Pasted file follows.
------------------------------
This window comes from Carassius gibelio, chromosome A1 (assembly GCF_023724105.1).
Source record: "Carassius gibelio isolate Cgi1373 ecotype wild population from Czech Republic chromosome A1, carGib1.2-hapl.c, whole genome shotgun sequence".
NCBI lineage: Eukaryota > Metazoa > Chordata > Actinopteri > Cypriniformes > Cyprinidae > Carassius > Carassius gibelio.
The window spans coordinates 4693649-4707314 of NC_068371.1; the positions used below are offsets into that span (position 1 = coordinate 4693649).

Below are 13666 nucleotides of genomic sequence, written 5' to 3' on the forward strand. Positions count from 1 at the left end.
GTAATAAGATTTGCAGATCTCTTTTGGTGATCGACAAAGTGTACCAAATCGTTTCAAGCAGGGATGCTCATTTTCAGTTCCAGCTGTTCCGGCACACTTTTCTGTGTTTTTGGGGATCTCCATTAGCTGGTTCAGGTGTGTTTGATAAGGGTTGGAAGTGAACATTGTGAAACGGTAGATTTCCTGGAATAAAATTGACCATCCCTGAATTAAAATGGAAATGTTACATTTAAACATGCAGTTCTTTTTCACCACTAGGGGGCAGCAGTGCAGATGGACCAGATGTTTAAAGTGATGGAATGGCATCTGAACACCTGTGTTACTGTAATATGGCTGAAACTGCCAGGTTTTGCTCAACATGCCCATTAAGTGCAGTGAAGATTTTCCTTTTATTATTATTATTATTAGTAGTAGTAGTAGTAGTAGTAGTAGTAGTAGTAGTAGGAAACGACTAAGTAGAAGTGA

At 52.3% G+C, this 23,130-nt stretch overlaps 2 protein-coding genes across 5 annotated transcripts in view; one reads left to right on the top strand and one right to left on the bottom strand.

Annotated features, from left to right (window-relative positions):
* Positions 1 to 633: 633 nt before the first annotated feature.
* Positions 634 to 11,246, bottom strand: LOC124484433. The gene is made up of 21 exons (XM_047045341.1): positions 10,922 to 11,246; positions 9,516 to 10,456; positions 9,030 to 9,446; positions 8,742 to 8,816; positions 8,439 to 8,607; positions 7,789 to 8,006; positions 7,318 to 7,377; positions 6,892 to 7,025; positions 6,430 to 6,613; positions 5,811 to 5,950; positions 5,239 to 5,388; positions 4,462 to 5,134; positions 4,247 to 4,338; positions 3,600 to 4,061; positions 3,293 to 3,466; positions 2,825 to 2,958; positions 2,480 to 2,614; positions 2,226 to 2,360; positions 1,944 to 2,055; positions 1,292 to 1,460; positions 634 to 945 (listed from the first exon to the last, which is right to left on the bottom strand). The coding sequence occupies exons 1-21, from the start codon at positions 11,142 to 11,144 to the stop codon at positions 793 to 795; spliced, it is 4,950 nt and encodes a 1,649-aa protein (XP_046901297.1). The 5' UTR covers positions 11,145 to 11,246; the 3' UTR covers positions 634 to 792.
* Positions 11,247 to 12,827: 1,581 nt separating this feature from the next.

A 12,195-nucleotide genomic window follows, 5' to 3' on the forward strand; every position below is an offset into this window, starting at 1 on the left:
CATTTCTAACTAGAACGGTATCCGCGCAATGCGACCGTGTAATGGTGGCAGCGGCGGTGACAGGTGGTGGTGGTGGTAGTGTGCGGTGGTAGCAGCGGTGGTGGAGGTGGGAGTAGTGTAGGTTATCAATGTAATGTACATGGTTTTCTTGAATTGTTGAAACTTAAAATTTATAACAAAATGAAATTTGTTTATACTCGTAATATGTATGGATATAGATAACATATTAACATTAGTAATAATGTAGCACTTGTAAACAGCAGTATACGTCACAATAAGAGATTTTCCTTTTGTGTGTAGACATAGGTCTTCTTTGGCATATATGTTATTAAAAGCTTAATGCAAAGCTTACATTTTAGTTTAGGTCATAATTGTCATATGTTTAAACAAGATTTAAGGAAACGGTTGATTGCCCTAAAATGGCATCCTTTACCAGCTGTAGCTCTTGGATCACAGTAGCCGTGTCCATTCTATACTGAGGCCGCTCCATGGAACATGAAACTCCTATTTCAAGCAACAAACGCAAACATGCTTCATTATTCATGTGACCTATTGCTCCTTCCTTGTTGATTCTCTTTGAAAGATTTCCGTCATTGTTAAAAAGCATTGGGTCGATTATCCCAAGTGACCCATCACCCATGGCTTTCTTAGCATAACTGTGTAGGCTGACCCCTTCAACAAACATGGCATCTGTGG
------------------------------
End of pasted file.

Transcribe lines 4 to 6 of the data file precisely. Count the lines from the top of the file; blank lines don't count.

The window spans coordinates 4693649-4707314 of NC_068371.1; the positions used below are offsets into that span (position 1 = coordinate 4693649).

Below are 13666 nucleotides of genomic sequence, written 5' to 3' on the forward strand. Positions count from 1 at the left end.
GTAATAAGATTTGCAGATCTCTTTTGGTGATCGACAAAGTGTACCAAATCGTTTCAAGCAGGGATGCTCATTTTCAGTTCCAGCTGTTCCGGCACACTTTTCTGTGTTTTTGGGGATCTCCATTAGCTGGTTCAGGTGTGTTTGATAAGGGTTGGAAGTGAACATTGTGAAACGGTAGATTTCCTGGAATAAAATTGACCATCCCTGAATTAAAATGGAAATGTTACATTTAAACATGCAGTTCTTTTTCACCACTAGGGGGCAGCAGTGCAGATGGACCAGATGTTTAAAGTGATGGAATGGCATCTGAACACCTGTGTTACTGTAATATGGCTGAAACTGCCAGGTTTTGCTCAACATGCCCATTAAGTGCAGTGAAGATTTTCCTTTTATTATTATTATTATTAGTAGTAGTAGTAGTAGTAGTAGTAGTAGTAGTAGTAGGAAACGACTAAGTAGAAGTGA